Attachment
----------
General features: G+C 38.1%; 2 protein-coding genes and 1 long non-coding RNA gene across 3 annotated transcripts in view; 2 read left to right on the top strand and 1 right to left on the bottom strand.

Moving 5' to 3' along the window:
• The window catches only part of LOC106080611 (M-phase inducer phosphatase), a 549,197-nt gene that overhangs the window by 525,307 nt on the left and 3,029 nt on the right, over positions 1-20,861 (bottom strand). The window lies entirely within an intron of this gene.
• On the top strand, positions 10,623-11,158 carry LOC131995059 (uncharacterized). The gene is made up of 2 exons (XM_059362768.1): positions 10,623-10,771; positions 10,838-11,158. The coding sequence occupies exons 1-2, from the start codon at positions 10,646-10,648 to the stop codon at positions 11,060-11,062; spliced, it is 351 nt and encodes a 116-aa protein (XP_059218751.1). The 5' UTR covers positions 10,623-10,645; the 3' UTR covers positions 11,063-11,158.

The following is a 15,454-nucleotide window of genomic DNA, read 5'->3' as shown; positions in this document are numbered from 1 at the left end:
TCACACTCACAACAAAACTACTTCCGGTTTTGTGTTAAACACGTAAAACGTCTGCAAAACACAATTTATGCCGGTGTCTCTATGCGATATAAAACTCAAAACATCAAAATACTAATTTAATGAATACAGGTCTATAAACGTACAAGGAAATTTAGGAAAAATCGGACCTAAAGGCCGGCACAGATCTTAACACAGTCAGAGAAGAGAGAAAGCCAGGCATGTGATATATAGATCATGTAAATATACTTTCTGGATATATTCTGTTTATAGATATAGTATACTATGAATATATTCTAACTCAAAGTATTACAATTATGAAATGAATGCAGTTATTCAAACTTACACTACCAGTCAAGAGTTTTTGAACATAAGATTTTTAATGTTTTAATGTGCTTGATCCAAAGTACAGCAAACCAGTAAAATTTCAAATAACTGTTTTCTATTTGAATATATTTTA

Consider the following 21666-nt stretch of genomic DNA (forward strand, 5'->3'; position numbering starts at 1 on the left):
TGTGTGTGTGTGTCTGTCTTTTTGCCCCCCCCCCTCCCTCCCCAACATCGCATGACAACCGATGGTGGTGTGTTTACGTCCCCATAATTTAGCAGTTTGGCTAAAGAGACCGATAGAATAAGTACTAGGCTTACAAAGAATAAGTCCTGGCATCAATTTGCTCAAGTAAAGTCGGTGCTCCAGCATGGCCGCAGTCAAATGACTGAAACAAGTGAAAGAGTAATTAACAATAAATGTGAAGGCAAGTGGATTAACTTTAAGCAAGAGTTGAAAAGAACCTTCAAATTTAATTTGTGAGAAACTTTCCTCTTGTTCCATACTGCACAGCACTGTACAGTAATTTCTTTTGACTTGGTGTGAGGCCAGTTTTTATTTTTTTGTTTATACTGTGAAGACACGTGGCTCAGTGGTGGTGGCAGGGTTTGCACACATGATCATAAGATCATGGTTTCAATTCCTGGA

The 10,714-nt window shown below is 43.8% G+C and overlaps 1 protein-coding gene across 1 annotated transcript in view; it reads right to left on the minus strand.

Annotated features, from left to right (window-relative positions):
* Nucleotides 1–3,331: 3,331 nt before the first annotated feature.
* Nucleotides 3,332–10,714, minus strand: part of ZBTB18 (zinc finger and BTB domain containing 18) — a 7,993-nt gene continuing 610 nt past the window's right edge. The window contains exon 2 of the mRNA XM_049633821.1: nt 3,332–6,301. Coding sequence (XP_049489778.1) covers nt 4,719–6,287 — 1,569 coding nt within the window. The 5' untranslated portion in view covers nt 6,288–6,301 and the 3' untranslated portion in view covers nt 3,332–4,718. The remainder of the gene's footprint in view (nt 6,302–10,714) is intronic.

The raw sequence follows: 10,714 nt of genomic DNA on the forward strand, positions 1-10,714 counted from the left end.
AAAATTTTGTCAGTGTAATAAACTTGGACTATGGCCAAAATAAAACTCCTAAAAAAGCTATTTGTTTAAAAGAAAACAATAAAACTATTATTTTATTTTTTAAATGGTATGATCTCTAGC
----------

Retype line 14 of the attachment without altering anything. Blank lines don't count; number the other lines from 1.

AAAATTTTGTCAGTGTAATAAACTTGGACTATGGCCAAAATAAAACTCCTAAAAAAGCTATTTGTTTAAAAGAAAACAATAAAACTATTATTTTATTTTTTAAATGGTATGATCTCTAGC